Tom Flynn, with Wallace Quarries and Stanley Flynn Trucking Ltd., stands alongside sandstone in the midst of the quarry, which was started in the 1860s. The company recently landed a major contract, supplying roughly 22,000 square feet of panels for the Queen’s Marque in Halifax. Raissa Tetanish photo

Tom Flynn might be a man of few words, but his sly smile and eyes showed his excitement.

Flynn, the fourth generation to be involved with Wallace Quarries and Stanley Flynn Trucking Ltd., and his team of nine employees landed a major contract over the summer that should provide them with more than a year’s work – the Queen’s Marque in Halifax.

“We had heard before the Request for Proposals was issued that they were using sandstone on it, and we knew we wanted to apply,” said Flynn. “There aren’t that many quarries around and we knew they wanted to keep it as local as possible.”

The Queen’s Marque is a defining project, which developers are working on to tell the story of Nova Scotia through form and place by utilizing design, architecture, materials and art to convey the heritage of the province.

Work will continue throughout the winter in the quarry, which will see approximately 22,000 square feet of sandstone panels being used in the building. The panels, said Flynn, are 1×2 feet, at 3.5 inches.

“That’s not too bad for moving them around, and it cuts down on waste,” he said.

The quarry itself started in 1863, or at least that’s the oldest record Flynn can find.

“I’d always heard it was farmers that started it. They were trying to drive fence posts into the ground but couldn’t, because they hit the rock,” he said.

In later years, an American company took over the quarry – some of their sandstone can be found in buildings south of the border – followed by a family from Montreal, which supplied many buildings in Ottawa and Quebec.

“I’m fourth generation, so I was destined to be part of it,” Flynn said, a slight smile starting to form. “My father was the first in my family to have ownership, and that was in the 1990s. The land itself is still partially owned by the Montreal family, or their descendants.”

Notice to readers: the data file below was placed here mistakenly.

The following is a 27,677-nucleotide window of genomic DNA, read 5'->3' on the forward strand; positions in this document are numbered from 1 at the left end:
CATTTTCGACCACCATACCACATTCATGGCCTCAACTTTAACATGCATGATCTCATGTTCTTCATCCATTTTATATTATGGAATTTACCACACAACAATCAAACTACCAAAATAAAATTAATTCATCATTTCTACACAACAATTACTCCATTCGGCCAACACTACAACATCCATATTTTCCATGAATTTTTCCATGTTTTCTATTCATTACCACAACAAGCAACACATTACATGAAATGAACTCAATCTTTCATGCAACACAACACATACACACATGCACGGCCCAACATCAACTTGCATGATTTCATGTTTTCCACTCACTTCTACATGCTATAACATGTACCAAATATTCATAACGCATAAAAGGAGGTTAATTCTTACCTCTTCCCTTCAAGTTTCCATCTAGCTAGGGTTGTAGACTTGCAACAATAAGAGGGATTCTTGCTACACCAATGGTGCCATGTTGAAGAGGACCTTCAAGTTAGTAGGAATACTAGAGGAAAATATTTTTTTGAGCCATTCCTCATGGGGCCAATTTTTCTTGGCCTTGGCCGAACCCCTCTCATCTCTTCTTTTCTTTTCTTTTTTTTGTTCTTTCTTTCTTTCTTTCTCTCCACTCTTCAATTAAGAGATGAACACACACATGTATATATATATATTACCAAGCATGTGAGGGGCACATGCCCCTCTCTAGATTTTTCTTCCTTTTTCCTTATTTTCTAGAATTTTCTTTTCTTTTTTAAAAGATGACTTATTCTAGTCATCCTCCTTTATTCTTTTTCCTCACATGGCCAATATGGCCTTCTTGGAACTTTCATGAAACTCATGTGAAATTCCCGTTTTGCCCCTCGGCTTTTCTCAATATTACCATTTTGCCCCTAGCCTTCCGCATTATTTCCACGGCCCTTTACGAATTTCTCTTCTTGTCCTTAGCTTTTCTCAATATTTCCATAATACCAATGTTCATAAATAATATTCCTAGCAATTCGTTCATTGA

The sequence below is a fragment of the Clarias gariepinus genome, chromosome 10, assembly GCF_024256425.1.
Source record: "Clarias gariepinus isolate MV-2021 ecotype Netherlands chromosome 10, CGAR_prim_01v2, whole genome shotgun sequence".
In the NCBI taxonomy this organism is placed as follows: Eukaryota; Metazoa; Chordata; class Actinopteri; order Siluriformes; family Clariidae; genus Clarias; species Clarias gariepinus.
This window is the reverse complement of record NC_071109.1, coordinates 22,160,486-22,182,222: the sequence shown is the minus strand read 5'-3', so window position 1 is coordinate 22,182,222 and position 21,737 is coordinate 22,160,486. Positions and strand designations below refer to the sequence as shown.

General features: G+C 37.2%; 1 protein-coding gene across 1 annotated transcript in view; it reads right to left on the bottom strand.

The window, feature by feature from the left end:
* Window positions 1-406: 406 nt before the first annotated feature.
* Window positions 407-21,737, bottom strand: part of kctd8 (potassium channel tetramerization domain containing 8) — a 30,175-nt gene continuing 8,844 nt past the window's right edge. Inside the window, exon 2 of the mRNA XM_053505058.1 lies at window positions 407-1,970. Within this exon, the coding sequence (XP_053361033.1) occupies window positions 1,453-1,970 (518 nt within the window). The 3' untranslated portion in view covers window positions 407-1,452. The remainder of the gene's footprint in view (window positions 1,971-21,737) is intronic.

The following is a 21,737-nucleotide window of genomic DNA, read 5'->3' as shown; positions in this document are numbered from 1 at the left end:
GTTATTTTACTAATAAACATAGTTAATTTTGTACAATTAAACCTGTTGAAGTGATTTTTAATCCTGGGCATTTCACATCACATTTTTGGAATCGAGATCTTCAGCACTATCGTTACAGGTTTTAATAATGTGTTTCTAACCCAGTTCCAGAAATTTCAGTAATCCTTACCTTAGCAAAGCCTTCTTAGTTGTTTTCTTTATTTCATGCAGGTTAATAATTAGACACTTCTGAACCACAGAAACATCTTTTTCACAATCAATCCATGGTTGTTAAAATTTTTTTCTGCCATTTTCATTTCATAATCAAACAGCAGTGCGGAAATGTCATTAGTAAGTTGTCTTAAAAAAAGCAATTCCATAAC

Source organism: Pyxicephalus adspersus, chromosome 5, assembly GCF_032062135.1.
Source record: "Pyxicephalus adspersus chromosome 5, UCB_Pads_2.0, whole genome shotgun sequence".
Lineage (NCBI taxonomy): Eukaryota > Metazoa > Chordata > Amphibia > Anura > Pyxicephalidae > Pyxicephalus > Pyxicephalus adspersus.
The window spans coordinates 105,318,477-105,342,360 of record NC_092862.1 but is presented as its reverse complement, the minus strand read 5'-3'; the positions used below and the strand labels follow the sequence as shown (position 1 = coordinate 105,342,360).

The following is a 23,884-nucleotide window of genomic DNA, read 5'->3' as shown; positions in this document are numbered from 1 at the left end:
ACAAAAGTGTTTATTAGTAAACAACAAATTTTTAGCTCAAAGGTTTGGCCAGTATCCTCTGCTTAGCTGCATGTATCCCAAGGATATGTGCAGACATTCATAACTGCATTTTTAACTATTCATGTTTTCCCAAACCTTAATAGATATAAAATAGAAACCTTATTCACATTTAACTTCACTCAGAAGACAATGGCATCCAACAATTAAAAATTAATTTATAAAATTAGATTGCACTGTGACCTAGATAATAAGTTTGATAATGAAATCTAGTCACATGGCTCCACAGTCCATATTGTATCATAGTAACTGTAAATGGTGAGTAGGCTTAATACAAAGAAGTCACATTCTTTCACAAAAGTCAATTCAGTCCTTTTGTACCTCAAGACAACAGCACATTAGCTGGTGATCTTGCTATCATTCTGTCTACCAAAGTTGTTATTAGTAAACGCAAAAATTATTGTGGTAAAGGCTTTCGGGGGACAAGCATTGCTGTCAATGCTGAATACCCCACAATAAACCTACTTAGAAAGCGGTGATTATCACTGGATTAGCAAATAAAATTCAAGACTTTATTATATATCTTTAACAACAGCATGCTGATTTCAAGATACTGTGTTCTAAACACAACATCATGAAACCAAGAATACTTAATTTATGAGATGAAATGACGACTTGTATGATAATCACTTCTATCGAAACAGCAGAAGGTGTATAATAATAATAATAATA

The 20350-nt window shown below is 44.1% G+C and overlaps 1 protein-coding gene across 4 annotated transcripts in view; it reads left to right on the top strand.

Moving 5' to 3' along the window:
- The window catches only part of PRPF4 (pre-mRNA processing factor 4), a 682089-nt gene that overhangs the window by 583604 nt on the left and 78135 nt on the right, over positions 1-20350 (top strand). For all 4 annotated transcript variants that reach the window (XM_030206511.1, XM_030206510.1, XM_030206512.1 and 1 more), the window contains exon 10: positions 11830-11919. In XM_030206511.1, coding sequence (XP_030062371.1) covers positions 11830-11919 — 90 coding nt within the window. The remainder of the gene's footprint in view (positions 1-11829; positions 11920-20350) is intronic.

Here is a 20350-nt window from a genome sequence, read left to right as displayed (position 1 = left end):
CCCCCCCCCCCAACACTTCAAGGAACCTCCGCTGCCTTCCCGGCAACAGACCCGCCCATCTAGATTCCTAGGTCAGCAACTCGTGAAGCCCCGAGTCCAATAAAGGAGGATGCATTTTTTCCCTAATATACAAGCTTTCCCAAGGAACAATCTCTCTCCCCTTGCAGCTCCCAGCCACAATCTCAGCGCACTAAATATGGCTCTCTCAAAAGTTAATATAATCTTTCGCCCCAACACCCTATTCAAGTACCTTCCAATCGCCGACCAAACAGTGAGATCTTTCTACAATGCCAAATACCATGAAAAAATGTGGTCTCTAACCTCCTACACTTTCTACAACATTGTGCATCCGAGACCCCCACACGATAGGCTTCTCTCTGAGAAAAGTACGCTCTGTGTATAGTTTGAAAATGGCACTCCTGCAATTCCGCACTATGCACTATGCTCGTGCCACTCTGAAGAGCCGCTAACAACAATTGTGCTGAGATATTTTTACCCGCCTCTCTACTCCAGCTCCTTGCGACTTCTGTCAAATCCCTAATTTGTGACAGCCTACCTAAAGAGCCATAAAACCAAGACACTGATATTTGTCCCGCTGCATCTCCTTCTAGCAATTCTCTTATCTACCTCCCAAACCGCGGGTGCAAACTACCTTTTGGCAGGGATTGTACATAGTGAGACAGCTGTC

Flynn said this building is probably the largest in the province the quarry has been involved with in the last 50 years, and the company will be working on getting sandstone from the quarry for a year before it’s needed in the masonry contractor yard.

“We have continued through the winter for the last few years, but we generally don’t quarry in the wintertime,” he said, noting this will be different for them.

Working in the quarry, natural beds and seams need to be found, followed by line drilling a row of holes. Depending on where the bedrock is, those holes are filled with an expansive mortar, which will split the rock over the period of a day.

“I’m excited, but a little nervous too,” Flynn admitted. “This is a lot of rock.”

Over the years, the quarry was a busy spot, being involved in major projects in the early 1900s. However things died out and the quarry was shut down in the ‘70s, before being revitalized again.

The rock that’s extracted from the quarry can find its way anywhere, with Flynn saying Halifax is often busy for work. The United States can be hit or miss, but it can be “really good if they’re trying to match something.”

One of the last large projects involving Wallace Quarries was the Halifax city hall restoration project about five or six years ago.

When it comes to sandstone, there are a couple qualities that stand out that make it the go-to choice.

“It isn’t fake,” said Flynn. “It’s durable. There are a lot of buildings out there that are well over 100 years old now…that’s one of the main reasons.”